Specifically, if you’ve never seen the scene in Millie’s office with the bank of tap dancing typists, here’s your chance, and if you have seen it, here’s your chance to laugh again!
The cast is by-and-large excellent. In particular, Ashley Hilary gives an all-out terrific performance as Millie. Aria Saltini is enchanting as Miss Dorothy Brown, the sweet, long-curly-haired foil to feisty Millie. Kiera Prentiss is beyond perfect as the wily, wicked Mrs. Meers – what a character! And what a character actress the North Fork Community Theatre has in Kiera Prentiss. And what a makeup job!
And if you’ve never laughed – or laughed before – at the shenanigans of the two Chinese men who – with varied enthusiasm — assist Mrs. Meers in her nefarious white slavery plot, here’s your chance to see Eric Momente as Bun Foo and Alex Bradley as Ching Ho on their knees singing with all their hearts like that early 20th century all-time popular singer A – But no, I won’t mention his name so as not to spoil the – hilarious – joke.
The dancers are a highlight of this production – some among them dancing on an exciting professional level though their names aren’t separated out in the program for me to mention – but Thank You! The dancers and others provide a feast for the eyes of glamorous flapper dresses and 1920′ style.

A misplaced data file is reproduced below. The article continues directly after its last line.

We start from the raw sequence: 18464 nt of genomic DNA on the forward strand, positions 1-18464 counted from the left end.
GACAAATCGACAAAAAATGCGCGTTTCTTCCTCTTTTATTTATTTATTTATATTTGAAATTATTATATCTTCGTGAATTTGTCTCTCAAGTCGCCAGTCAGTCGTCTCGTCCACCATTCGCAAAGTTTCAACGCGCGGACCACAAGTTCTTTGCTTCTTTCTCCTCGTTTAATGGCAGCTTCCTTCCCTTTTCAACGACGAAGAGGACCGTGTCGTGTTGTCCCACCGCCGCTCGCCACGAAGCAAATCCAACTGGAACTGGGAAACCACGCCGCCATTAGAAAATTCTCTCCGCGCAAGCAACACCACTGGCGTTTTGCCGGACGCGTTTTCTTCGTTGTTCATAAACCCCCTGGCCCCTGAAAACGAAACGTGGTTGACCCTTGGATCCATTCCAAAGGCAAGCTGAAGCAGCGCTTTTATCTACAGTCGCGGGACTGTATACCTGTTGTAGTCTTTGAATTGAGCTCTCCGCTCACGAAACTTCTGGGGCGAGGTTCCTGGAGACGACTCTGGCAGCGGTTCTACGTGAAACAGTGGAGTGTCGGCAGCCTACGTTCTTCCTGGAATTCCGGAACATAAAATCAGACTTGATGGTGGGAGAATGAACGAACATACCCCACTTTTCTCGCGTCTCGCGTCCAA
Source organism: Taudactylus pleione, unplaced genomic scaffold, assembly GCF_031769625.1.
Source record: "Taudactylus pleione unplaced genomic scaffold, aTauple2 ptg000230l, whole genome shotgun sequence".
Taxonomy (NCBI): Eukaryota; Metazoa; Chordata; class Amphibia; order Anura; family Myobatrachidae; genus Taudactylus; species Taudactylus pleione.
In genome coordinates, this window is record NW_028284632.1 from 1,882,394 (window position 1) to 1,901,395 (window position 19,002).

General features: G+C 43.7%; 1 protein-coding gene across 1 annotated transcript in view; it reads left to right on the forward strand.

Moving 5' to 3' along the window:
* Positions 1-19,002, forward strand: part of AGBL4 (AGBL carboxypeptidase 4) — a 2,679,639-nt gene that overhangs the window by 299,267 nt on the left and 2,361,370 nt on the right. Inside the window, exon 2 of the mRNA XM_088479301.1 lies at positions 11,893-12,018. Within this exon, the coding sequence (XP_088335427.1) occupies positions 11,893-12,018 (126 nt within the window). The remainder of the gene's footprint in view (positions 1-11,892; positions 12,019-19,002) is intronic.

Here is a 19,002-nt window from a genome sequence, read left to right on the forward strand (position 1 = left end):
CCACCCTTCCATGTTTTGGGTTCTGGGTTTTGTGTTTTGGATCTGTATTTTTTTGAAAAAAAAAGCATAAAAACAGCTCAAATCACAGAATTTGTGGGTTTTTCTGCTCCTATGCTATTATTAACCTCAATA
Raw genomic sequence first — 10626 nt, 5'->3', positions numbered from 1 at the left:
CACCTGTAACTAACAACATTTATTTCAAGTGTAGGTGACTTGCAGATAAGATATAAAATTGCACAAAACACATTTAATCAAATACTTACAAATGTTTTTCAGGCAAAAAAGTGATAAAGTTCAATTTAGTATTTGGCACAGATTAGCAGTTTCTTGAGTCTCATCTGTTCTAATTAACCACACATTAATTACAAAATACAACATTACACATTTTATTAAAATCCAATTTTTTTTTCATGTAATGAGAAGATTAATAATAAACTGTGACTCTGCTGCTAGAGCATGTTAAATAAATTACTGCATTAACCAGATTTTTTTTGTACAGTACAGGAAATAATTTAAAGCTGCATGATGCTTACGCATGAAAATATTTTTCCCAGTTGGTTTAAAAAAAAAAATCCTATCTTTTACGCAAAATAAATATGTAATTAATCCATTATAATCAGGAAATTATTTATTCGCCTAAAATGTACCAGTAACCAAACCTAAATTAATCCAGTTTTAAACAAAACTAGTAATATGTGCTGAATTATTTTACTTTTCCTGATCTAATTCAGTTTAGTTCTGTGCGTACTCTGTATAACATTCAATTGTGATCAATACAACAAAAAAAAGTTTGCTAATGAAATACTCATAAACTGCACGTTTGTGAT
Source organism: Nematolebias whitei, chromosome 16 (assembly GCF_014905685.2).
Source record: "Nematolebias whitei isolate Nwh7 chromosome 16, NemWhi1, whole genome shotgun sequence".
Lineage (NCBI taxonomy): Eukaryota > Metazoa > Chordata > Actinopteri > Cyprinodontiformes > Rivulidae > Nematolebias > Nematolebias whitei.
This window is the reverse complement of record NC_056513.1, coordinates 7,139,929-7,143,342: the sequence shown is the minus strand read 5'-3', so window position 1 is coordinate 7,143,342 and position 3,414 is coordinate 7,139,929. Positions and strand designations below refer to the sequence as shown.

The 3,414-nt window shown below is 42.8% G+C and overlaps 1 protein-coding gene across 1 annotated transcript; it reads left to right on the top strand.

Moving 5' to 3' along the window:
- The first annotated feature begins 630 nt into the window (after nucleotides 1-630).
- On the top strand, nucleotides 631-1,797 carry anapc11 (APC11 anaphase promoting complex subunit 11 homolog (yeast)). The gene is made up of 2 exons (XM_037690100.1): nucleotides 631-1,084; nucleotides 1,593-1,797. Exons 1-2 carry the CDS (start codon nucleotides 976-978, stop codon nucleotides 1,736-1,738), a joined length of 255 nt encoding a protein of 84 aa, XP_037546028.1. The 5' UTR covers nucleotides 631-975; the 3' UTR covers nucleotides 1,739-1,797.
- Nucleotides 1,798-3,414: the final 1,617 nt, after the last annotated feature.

And where else but at the outstanding North Fork Community Theatre will you have a fine, live twelve-person orchestra, led by Musical Director and pianist Karen Hochstedler!
1967 Ad for the movie Thoroughly Modern Millie.
The stage production of Thoroughly Modern Millie, which first opened on Broadway in 2002, has an interesting history in that the movie — with quite a cast — came first in 1967 (see the illustration), based on a British musical, Chrysanthemum, of 1956.
The North Fork Community Theatre production of Thoroughly Modern Millie is directed by John Bradley. It plays Thursday through Sunday in Mattituck, Long Island, through August 6, 2017. For more information and tickets, click here.
Intimate Apparel is a good play, worth seeing, though it’s not a you-must-see-it play like Lynn Nottage’s Ruined (2008) or her more recent Sweat, both of which won the Pulitzer Prize. Nottage is a fine, intelligent playwright and to spend the evening with her through the medium of this play, written early in her career (2003), is satisfying and thought-provoking.